Blumenthal and Gorsuch

February 9, 2017 |

Much is being made of Connecticut Sen. Richard Blumenthal’s account of his private meeting with Supreme Court nominee Judge Neil Gorsuch. After the meeting, Blumenthal stood before microphones and offered his own account of Gorsuch’s comments about President Trump’s Tweeted criticisms of the judiciary. He said Gorsuch found them “disheartening” and disillusioning.” Blumenthal himself used a stronger adjective --- “abhorrent” --- to describe them.

A spokesman for Gorsuch confirmed that he had used the words “disheartening” and “disillusioning” in reference to recent criticism of the judiciary. But he had not used the word “abhorrent” (that was Blumenthal’s personal take), and he was not referring to a specific remark. We weren’t in the room with the senator and the judge; we don’t know exactly how Gorsuch phrased his comments and certainly can’t put them into the context of the conversation.

But we do know that Sen. Blumenthal used them afterwards for his own political purposes.

President Trump responded, ironically, by slamming the senator in Tweets. But his response, characterized by some as petty, was intended to remind us that Blumenthal is notorious for shading the truth, and that’s a valid point. Yes, there really was a time when Blumenthal traded on his nonexistent “service” in Vietnam. The New York Times reported this in 2010. He apologized in 2015, never admitting to outright lying or misrepresentation but only to being “not as clear or precise as I should have been.”

So when he stands before microphones now, especially in such a politically-charged environment, it might be better to take any paraphrases with a grain of salt. The media jump all over these whenever they reinforce the chosen narrative. But we weren’t in that meeting. And we weren’t in on those phone calls with world leaders that have been paraphrased and likely mischaracterized, either.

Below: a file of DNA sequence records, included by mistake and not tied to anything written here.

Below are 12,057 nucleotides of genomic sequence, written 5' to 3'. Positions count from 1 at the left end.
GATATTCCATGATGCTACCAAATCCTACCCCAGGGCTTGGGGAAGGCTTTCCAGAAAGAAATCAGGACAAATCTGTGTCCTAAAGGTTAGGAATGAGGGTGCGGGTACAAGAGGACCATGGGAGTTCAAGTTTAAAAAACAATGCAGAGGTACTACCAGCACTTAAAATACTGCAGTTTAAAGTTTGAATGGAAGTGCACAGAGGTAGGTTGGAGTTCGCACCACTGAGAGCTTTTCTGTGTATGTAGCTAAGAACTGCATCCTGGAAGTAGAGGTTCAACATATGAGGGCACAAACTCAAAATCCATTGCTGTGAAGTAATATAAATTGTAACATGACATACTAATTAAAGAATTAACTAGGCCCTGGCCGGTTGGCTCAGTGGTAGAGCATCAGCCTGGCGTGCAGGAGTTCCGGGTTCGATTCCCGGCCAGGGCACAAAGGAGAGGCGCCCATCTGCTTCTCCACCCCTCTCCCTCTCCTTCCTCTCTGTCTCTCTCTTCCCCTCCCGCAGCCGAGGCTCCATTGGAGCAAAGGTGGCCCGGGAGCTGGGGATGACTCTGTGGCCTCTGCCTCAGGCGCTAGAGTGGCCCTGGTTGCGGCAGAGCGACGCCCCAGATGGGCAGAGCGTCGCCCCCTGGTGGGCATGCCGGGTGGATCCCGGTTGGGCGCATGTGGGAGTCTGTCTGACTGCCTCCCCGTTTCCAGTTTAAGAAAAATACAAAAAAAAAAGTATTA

Notice that in this commentary, I’m paraphrasing Judge Gorsuch, Sen. Blumenthal (a paraphrase of a paraphrase), Gorsuch’s spokesperson, President Trump, and, by implication, the New York Times. Some paraphrases are based on sources that are a matter of record, such as Tweets or news reports, but some reflect sources that can’t be verified, such as participants in private conversations. Whenever someone paraphrases a private meeting, remind yourself: “Hey, I wasn’t there.”

Sen. Blumenthal is now trying to get more mileage out of this incident, calling on Judge Gorsuch to “publicly defend” the judiciary against Trump’s attacks. Pure politics. Both Trump and Gorsuch should just step back at this point and not add fuel to this very calculated political bonfire.

For details on the story, click here.

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